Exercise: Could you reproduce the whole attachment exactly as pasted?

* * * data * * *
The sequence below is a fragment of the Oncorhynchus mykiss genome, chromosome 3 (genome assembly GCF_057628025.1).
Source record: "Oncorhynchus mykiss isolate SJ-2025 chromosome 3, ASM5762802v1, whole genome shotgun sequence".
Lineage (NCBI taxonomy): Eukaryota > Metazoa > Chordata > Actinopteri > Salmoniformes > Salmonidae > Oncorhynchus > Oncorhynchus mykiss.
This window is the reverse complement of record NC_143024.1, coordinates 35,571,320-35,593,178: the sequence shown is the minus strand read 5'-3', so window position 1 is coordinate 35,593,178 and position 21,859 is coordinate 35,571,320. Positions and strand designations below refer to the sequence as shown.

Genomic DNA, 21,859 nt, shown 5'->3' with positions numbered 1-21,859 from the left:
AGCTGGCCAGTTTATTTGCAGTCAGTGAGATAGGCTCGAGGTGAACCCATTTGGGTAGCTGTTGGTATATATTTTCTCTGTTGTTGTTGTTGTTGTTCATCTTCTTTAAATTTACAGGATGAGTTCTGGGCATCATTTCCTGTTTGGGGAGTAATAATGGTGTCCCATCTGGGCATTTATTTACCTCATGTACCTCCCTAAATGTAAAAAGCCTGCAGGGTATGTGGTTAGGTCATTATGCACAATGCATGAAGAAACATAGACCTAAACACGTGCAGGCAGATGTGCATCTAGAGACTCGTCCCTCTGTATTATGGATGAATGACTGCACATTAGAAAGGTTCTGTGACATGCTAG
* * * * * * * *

The sequence below is a fragment of the Oncorhynchus mykiss genome, chromosome 3 (genome assembly GCF_057628025.1).
Source record: "Oncorhynchus mykiss isolate SJ-2025 chromosome 3, ASM5762802v1, whole genome shotgun sequence".
Lineage (NCBI taxonomy): Eukaryota > Metazoa > Chordata > Actinopteri > Salmoniformes > Salmonidae > Oncorhynchus > Oncorhynchus mykiss.
This window is the reverse complement of record NC_143024.1, coordinates 35,571,320-35,593,178: the sequence shown is the minus strand read 5'-3', so window position 1 is coordinate 35,593,178 and position 21,859 is coordinate 35,571,320. Positions and strand designations below refer to the sequence as shown.

Genomic DNA, 21,859 nt, shown 5'->3' with positions numbered 1-21,859 from the left:
AGCTGGCCAGTTTATTTGCAGTCAGTGAGATAGGCTCGAGGTGAACCCATTTGGGTAGCTGTTGGTATATATTTTCTCTGTTGTTGTTGTTGTTGTTCATCTTCTTTAAATTTACAGGATGAGTTCTGGGCATCATTTCCTGTTTGGGGAGTAATAATGGTGTCCCATCTGGGCATTTATTTACCTCATGTACCTCCCTAAATGTAAAAAGCCTGCAGGGTATGTGGTTAGGTCATTATGCACAATGCATGAAGAAACATAGACCTAAACACGTGCAGGCAGATGTGCATCTAGAGACTCGTCCCTCTGTATTATGGATGAATGACTGCACATTAGAAAGGTTCTGTGACATGCTAG